Introduction to SQL (Structured Query Language)
By Stephen Bucaro
IBM developed the relational database model, however it wasn't given much support
because at the time IBM had a leading position in the database market with it's
hierarchical Information Management System (IMS). In 1979 a small company named
Relational Software released a Relational Database Management System (RDBMS)
Oracle had such an impact on the market that IBM quickly developed its relational
database management system by creating a language initially named SEQUEL
(Structured English Query Language). However when ready to release the product,
IBM's legal department found a possible copyright issue with the name SEQUEL. So
they decided to drop the vowels and call the language SQL.
Most people think SQL stands for "Structured Query Language", however SQL does
not have the required characteristics to be a structured language. SQL was designed
to allow untrained users to access relational data using English-like queries. Although
there is a lot you can do with SQL statements alone, to create the functions of a
complete database application you must call SQL statements with a fully structured
language like C++, PHP, or Java.
A relational database is a collection of data items where the data and relations
between them are organized in tables. A table is a collection of rows which are called
records and each row in a table contains the same columns which are called fields.
If we had a table of books, we could use the following query to return a list of books
with a price greater than 100.00.
SELECT * FROM Book WHERE price > 100.00 ORDER BY title;
The asterisk (*) after SELECT indicates that all columns of the Book table should
be included in the results. The ORDER BY indicates the result should be sorted in
ascending order (alphabetically) by title. The query retrieves all rows from the Book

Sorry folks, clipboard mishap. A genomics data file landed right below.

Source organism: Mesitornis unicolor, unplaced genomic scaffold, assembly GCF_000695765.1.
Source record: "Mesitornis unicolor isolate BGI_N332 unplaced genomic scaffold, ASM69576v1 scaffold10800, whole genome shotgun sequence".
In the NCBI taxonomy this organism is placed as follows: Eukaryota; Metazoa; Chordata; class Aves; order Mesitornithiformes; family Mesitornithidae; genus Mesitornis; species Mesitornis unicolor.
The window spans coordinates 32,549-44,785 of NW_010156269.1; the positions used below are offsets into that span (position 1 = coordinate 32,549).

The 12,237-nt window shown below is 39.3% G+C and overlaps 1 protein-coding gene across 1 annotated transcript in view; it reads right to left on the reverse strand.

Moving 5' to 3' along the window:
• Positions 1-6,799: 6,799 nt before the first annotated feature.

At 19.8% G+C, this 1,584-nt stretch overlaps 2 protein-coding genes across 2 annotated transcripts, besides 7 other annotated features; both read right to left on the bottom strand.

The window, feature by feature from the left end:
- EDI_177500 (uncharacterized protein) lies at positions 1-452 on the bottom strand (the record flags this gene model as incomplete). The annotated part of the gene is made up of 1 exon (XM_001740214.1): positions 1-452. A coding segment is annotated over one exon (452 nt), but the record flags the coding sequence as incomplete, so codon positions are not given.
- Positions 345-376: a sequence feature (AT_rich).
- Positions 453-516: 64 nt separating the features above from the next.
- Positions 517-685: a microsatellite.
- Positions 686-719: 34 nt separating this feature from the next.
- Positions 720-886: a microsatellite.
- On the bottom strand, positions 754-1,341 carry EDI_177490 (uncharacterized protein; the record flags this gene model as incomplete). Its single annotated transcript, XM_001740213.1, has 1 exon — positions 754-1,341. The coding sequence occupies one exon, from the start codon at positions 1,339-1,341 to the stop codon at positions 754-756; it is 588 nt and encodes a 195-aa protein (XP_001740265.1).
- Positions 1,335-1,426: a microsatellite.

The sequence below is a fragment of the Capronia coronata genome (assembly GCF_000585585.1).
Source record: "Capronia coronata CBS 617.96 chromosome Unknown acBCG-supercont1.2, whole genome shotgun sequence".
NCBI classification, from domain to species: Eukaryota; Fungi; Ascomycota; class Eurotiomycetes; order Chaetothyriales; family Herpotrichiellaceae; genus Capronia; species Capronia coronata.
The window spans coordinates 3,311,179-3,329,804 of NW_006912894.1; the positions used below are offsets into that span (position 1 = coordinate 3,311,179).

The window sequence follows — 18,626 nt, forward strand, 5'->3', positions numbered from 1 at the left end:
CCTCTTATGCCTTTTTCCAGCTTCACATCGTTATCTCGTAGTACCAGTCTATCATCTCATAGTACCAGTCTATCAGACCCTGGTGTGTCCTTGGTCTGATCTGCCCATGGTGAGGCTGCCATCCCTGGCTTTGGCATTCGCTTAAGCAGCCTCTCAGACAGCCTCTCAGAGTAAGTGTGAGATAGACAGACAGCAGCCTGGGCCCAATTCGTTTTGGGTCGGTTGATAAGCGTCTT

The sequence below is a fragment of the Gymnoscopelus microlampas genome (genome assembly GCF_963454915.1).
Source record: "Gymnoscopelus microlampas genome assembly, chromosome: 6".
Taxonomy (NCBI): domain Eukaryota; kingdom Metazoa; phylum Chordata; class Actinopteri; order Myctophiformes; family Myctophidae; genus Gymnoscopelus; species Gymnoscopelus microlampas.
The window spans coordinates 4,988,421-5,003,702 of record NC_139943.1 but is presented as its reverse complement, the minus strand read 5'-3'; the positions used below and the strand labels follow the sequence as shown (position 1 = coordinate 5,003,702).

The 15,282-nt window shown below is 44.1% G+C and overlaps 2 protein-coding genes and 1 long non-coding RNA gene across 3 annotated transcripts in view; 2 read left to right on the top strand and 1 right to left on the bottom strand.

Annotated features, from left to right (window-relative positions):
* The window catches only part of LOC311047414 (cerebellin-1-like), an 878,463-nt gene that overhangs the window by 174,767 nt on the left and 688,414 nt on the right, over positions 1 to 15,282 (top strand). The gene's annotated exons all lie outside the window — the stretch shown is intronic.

table in which the price column contains a value greater than 100.00.
Other companies desiring to compete in the database industry modeled their
languages after SQL, and in 1986 ANSI (American National Standards Institute)
released the SQL-86 standard. The standard was adapted internationally in 1987 as
the ISO (International Organization for Standardization) as ISO/IEC 9075.
The most popular SQL database today is Oracle 11g, which is powerful enterprise
grade database. Oracle also has a Oracle 11g Express Edition (Oracle Database XE)
which is an entry-level, small-footprint database based on the Oracle 11g. It's free
to develop, deploy, and distribute; fast to download; and simple to administer.
The second most popular SQL database is MySQL. It's a powerful enterprise grade
database that runs on the Windows and Linux operating systems. MySQL was a
free open-source database supported by a large user community. However in January
of 2010 Oracle purchased MySQL and is now suppressing development of the free
version and creating proprietary pay versions.
MariaDB is a community-developed version of the MySQL relational database
management system intended to remain free under the GNU GPL. The MariaDB
Foundation it is being led by the developers of the original MySQL, who created it due
to concerns over MySQL's acquisition by Oracle.
The third most popular SQL database is Microsoft's SQL Server. SQL Server is a
powerful enterprise grade database that runs on the Windows and Linux operating
systems. Microsoft also has SQL Server Express, which is a free lightweight version
for Web Sites and desktop applications.